(Copyright Bethlehem Records)
“What moves us in music is the vital sign of a human hand, in all its unsteady and broken grace … The art is the perfected imperfection.” — Adam Gopnik, “Music to Your Ears”, The New Yorker, 28 January 2013
An admission: I may be responsible for a good chunk of the 26,000+ views of Nina Simone’s 1962 recording of “Strawberry Woman/They’s So Fresh and Fine/I Loves You, Porgy”. It’s far and away my favorite Simone recording, and my favorite arrangement of these three songs. These three pieces, once Simone unites them, go so well together, like tea and honey, coffee and chocolate, whiskey and ice. Like a comforting drink, the performance soothes my insides and quiets my chattering mind. It slips under my skin, the gentle thrums of bass and delicate piano managing to reach some previously untouchable place.
The performance, for me, reaches the point of “unsteady and broken grace” between the 1:53 and 2:28 mark, when Simone conducts a soft, vocal-less interlude at the piano. The minor note Simone strikes at 2:16 is, to my ear, almost unbearably beautiful. Set against the subsequent verse and Simone’s deep, smoky vocal delivery, the performance becomes a study in contrasts. The pretty piano and the gruff voice enhance each other, coming together as cleanly and in a fashion as complementary as the three individual songs themselves.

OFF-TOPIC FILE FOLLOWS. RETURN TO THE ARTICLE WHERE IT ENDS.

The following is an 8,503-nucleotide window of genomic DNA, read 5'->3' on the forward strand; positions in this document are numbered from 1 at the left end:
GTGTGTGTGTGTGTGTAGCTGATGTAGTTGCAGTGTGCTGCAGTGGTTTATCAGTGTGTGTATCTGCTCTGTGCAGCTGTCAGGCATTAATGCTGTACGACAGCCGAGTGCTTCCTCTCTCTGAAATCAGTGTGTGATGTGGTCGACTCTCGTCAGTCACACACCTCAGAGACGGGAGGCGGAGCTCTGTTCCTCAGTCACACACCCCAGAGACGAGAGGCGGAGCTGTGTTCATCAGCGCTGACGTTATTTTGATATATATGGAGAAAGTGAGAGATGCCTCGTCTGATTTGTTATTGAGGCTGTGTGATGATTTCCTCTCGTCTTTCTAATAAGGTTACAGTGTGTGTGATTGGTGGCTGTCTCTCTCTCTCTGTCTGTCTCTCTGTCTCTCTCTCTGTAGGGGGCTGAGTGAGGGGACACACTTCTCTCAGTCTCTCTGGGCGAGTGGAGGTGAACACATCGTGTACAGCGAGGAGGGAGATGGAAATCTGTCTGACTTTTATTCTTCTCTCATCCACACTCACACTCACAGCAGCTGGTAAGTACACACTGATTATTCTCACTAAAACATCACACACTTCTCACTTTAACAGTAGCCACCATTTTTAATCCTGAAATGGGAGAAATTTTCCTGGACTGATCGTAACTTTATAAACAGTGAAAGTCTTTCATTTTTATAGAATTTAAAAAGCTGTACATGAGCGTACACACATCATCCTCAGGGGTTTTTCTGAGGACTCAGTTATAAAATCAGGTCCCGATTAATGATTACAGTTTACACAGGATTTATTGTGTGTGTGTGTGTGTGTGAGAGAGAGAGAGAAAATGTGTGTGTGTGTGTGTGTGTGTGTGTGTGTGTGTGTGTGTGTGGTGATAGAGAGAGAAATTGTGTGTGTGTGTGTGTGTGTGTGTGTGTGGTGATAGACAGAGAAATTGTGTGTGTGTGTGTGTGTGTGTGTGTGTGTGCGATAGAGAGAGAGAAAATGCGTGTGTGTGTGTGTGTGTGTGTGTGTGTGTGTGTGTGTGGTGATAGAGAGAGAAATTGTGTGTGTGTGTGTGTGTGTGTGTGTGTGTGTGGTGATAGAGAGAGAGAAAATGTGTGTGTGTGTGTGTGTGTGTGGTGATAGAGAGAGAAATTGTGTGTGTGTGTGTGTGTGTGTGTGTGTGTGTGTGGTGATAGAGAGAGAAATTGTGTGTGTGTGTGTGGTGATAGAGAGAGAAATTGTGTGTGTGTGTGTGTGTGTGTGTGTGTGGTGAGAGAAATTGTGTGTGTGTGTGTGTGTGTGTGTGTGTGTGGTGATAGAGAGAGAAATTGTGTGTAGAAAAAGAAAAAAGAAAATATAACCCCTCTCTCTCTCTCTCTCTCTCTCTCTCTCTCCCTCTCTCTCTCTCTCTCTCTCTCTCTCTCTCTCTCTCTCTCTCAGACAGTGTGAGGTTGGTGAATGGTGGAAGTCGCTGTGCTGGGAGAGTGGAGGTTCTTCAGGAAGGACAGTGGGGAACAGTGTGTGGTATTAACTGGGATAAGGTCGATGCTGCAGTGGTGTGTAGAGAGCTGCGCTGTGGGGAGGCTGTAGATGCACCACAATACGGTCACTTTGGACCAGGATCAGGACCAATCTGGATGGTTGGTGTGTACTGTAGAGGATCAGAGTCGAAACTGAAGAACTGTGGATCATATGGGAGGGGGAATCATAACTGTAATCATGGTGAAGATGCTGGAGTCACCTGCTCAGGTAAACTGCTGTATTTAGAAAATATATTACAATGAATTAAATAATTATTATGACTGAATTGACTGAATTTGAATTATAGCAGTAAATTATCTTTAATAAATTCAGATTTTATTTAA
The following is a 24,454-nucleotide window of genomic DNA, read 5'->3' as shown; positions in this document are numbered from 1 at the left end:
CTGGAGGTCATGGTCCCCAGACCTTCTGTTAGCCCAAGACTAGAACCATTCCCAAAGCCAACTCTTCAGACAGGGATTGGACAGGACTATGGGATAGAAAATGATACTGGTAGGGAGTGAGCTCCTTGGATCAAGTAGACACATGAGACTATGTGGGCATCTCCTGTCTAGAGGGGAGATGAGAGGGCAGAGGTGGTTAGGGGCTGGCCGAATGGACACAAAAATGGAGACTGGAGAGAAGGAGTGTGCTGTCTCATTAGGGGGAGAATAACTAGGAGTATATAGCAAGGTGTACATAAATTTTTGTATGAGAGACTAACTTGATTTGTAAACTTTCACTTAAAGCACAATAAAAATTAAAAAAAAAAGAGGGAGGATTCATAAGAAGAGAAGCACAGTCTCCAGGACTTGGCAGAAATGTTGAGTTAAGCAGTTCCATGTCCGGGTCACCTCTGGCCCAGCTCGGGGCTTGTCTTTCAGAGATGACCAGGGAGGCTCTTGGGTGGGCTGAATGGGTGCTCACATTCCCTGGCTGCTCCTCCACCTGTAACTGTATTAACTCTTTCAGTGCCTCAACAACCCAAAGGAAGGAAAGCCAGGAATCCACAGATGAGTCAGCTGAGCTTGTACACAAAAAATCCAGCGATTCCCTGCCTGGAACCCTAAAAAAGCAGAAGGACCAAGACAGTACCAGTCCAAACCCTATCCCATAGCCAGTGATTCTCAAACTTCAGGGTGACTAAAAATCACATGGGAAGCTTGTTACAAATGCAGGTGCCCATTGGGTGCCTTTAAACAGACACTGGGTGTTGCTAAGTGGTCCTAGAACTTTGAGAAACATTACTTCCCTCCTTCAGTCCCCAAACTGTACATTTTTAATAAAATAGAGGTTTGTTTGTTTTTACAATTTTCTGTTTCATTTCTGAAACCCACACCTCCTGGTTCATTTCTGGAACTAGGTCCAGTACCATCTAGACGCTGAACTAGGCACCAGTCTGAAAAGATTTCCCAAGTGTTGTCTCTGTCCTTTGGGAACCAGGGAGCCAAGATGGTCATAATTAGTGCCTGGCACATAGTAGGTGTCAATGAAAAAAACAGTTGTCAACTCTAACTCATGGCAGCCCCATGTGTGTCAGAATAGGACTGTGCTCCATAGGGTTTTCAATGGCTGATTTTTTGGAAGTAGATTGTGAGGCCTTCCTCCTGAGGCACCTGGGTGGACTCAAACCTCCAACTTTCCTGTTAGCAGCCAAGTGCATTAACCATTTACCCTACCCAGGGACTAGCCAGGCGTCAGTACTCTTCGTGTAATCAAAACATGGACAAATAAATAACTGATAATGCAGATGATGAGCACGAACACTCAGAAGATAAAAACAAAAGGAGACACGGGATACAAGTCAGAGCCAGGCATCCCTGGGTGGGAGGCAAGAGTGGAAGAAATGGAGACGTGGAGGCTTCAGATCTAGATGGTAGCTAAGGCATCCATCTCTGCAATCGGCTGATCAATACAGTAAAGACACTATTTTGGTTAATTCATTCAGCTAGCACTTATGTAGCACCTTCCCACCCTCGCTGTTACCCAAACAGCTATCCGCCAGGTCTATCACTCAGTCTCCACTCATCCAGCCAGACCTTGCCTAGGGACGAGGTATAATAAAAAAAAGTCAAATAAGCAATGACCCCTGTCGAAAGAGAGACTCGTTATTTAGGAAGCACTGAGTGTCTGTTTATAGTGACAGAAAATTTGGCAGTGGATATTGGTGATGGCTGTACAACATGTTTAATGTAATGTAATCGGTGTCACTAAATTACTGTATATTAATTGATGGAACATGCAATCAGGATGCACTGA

I also love Simone’s deliberateness with this medley, both in pace and pronunciation. She works on her own schedule, taking her time with a particular phrase or note if it pleases her. If there’s a word she’d like to accent (“devil cra-abs”, for example, at the 0:54 mark), she injects a little color — a squeak, a rasp that snaps the lulled ear to attention. With this technique, Simone doesn’t just play the piano — she also plays the audience, controlling their attention by her total preparation of mood and tone. In short, she presents herself as a master of the “perfected imperfection”, fifty-one years before Gopnik even articulated the idea.
This post originally appeared on the Good Taste and Sense of Humor blog.